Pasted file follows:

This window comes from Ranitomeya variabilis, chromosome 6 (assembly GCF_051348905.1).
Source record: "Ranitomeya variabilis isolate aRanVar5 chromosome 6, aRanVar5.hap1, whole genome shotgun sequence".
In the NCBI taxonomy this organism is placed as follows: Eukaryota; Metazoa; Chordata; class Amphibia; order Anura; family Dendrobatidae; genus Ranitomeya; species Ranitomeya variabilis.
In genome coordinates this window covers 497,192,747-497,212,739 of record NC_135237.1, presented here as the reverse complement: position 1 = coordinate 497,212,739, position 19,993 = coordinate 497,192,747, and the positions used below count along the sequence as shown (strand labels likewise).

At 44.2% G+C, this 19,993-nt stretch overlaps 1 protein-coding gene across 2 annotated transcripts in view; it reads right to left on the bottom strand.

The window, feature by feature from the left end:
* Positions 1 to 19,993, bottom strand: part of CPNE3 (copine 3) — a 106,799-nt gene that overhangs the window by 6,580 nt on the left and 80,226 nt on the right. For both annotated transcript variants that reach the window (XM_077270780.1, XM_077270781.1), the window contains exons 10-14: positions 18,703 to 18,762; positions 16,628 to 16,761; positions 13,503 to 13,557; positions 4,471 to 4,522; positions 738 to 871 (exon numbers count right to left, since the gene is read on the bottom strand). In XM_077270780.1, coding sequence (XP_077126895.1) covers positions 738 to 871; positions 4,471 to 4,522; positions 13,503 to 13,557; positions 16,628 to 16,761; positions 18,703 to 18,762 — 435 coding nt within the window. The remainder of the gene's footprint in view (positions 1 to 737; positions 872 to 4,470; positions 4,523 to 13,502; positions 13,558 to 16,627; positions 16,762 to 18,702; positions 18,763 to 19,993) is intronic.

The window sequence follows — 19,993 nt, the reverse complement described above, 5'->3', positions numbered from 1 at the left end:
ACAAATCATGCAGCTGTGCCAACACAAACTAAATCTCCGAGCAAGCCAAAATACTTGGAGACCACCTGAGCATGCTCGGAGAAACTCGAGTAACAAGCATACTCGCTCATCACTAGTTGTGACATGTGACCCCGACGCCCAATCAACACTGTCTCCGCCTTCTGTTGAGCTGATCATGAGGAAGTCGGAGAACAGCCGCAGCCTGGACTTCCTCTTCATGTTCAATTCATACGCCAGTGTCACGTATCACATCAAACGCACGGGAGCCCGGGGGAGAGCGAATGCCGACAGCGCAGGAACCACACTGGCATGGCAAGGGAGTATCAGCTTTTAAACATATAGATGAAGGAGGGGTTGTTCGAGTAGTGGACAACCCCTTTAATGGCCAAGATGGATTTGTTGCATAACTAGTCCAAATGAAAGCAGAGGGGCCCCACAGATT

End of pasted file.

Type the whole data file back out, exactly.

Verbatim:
This window comes from Ranitomeya variabilis, chromosome 6 (assembly GCF_051348905.1).
Source record: "Ranitomeya variabilis isolate aRanVar5 chromosome 6, aRanVar5.hap1, whole genome shotgun sequence".
In the NCBI taxonomy this organism is placed as follows: Eukaryota; Metazoa; Chordata; class Amphibia; order Anura; family Dendrobatidae; genus Ranitomeya; species Ranitomeya variabilis.
In genome coordinates this window covers 497,192,747-497,212,739 of record NC_135237.1, presented here as the reverse complement: position 1 = coordinate 497,212,739, position 19,993 = coordinate 497,192,747, and the positions used below count along the sequence as shown (strand labels likewise).

At 44.2% G+C, this 19,993-nt stretch overlaps 1 protein-coding gene across 2 annotated transcripts in view; it reads right to left on the bottom strand.

The window, feature by feature from the left end:
* Positions 1 to 19,993, bottom strand: part of CPNE3 (copine 3) — a 106,799-nt gene that overhangs the window by 6,580 nt on the left and 80,226 nt on the right. For both annotated transcript variants that reach the window (XM_077270780.1, XM_077270781.1), the window contains exons 10-14: positions 18,703 to 18,762; positions 16,628 to 16,761; positions 13,503 to 13,557; positions 4,471 to 4,522; positions 738 to 871 (exon numbers count right to left, since the gene is read on the bottom strand). In XM_077270780.1, coding sequence (XP_077126895.1) covers positions 738 to 871; positions 4,471 to 4,522; positions 13,503 to 13,557; positions 16,628 to 16,761; positions 18,703 to 18,762 — 435 coding nt within the window. The remainder of the gene's footprint in view (positions 1 to 737; positions 872 to 4,470; positions 4,523 to 13,502; positions 13,558 to 16,627; positions 16,762 to 18,702; positions 18,763 to 19,993) is intronic.

The window sequence follows — 19,993 nt, the reverse complement described above, 5'->3', positions numbered from 1 at the left end:
ACAAATCATGCAGCTGTGCCAACACAAACTAAATCTCCGAGCAAGCCAAAATACTTGGAGACCACCTGAGCATGCTCGGAGAAACTCGAGTAACAAGCATACTCGCTCATCACTAGTTGTGACATGTGACCCCGACGCCCAATCAACACTGTCTCCGCCTTCTGTTGAGCTGATCATGAGGAAGTCGGAGAACAGCCGCAGCCTGGACTTCCTCTTCATGTTCAATTCATACGCCAGTGTCACGTATCACATCAAACGCACGGGAGCCCGGGGGAGAGCGAATGCCGACAGCGCAGGAACCACACTGGCATGGCAAGGGAGTATCAGCTTTTAAACATATAGATGAAGGAGGGGTTGTTCGAGTAGTGGACAACCCCTTTAATGGCCAAGATGGATTTGTTGCATAACTAGTCCAAATGAAAGCAGAGGGGCCCCACAGATT